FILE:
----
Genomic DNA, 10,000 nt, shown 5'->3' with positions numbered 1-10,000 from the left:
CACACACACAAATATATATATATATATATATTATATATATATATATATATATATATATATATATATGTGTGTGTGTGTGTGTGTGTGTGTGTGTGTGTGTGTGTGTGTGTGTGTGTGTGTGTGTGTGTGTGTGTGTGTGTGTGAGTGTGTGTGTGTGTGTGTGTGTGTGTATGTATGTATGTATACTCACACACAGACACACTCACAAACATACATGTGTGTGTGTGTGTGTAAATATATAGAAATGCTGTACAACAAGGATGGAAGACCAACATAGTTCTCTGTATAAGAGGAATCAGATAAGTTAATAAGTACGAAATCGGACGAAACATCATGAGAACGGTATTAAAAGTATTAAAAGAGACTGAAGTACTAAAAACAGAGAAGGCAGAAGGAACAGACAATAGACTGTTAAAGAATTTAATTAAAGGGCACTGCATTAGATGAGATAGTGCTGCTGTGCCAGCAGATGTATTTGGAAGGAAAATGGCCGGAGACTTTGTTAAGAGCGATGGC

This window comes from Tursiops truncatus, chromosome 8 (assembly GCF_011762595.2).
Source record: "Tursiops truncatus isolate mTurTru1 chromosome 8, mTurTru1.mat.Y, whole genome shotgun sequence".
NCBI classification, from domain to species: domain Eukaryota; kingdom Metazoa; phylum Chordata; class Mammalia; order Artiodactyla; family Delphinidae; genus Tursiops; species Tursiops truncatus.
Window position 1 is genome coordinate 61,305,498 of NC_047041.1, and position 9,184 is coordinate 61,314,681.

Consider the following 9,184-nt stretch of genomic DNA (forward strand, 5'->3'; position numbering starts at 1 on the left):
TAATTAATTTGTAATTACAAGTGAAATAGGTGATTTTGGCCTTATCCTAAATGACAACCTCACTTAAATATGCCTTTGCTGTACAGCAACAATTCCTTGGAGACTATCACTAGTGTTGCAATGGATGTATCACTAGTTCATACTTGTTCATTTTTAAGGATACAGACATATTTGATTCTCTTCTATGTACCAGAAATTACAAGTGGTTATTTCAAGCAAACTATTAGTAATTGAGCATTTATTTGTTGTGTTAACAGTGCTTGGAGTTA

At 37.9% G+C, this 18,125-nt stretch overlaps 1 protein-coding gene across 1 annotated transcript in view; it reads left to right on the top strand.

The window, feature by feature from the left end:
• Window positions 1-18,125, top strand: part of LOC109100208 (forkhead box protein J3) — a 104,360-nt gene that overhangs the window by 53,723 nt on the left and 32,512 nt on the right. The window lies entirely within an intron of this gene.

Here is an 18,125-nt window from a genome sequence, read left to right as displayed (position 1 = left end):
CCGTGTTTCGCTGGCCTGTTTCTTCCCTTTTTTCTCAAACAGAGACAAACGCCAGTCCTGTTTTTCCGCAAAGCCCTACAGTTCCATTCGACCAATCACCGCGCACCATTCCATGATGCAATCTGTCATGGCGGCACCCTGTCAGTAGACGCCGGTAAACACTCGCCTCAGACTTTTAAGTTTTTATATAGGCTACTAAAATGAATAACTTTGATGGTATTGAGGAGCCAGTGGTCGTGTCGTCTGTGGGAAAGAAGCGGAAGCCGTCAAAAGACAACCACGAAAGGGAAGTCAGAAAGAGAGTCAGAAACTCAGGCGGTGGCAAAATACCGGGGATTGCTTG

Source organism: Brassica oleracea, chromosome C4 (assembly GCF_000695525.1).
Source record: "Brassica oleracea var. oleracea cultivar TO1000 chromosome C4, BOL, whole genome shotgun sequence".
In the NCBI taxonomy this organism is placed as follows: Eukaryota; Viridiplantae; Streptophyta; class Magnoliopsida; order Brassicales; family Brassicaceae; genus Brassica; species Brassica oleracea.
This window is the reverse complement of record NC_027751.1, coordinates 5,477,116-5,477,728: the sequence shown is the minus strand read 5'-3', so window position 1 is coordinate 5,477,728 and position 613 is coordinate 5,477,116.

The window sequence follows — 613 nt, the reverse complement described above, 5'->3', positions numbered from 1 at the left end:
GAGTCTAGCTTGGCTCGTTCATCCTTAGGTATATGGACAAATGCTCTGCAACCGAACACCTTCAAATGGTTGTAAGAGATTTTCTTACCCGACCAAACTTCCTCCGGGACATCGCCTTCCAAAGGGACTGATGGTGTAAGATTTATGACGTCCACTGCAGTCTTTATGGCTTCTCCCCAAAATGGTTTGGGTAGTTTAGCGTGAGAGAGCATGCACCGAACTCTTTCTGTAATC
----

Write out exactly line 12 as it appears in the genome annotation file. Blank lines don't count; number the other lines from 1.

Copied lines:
Here is an 18,125-nt window from a genome sequence, read left to right as displayed (position 1 = left end):